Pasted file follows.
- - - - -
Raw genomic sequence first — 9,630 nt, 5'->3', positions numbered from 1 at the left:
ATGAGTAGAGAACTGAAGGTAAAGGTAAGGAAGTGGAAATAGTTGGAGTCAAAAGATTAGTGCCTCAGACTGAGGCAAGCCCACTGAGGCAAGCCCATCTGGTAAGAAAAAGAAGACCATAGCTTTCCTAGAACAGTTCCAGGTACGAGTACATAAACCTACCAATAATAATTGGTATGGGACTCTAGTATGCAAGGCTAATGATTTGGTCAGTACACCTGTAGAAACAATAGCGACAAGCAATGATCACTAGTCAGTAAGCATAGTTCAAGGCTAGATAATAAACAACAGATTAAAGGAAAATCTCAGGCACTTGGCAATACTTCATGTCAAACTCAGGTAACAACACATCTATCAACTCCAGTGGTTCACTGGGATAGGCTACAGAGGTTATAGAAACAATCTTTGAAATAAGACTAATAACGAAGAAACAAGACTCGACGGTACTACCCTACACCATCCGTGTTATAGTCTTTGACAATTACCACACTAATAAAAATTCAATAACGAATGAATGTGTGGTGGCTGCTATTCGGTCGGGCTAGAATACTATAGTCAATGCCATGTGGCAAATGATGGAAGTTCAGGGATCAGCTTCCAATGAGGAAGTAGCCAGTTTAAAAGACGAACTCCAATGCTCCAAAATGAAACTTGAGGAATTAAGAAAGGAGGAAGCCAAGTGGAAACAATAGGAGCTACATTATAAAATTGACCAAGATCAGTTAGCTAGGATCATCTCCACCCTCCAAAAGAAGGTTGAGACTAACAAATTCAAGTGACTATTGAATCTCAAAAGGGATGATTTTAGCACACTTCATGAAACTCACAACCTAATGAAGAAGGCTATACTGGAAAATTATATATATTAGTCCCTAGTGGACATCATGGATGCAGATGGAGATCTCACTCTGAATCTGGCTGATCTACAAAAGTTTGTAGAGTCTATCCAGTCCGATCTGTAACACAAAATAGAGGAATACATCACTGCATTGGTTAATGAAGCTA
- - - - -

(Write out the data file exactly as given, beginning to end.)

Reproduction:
Raw genomic sequence first — 9,630 nt, 5'->3', positions numbered from 1 at the left:
ATGAGTAGAGAACTGAAGGTAAAGGTAAGGAAGTGGAAATAGTTGGAGTCAAAAGATTAGTGCCTCAGACTGAGGCAAGCCCACTGAGGCAAGCCCATCTGGTAAGAAAAAGAAGACCATAGCTTTCCTAGAACAGTTCCAGGTACGAGTACATAAACCTACCAATAATAATTGGTATGGGACTCTAGTATGCAAGGCTAATGATTTGGTCAGTACACCTGTAGAAACAATAGCGACAAGCAATGATCACTAGTCAGTAAGCATAGTTCAAGGCTAGATAATAAACAACAGATTAAAGGAAAATCTCAGGCACTTGGCAATACTTCATGTCAAACTCAGGTAACAACACATCTATCAACTCCAGTGGTTCACTGGGATAGGCTACAGAGGTTATAGAAACAATCTTTGAAATAAGACTAATAACGAAGAAACAAGACTCGACGGTACTACCCTACACCATCCGTGTTATAGTCTTTGACAATTACCACACTAATAAAAATTCAATAACGAATGAATGTGTGGTGGCTGCTATTCGGTCGGGCTAGAATACTATAGTCAATGCCATGTGGCAAATGATGGAAGTTCAGGGATCAGCTTCCAATGAGGAAGTAGCCAGTTTAAAAGACGAACTCCAATGCTCCAAAATGAAACTTGAGGAATTAAGAAAGGAGGAAGCCAAGTGGAAACAATAGGAGCTACATTATAAAATTGACCAAGATCAGTTAGCTAGGATCATCTCCACCCTCCAAAAGAAGGTTGAGACTAACAAATTCAAGTGACTATTGAATCTCAAAAGGGATGATTTTAGCACACTTCATGAAACTCACAACCTAATGAAGAAGGCTATACTGGAAAATTATATATATTAGTCCCTAGTGGACATCATGGATGCAGATGGAGATCTCACTCTGAATCTGGCTGATCTACAAAAGTTTGTAGAGTCTATCCAGTCCGATCTGTAACACAAAATAGAGGAATACATCACTGCATTGGTTAATGAAGCTA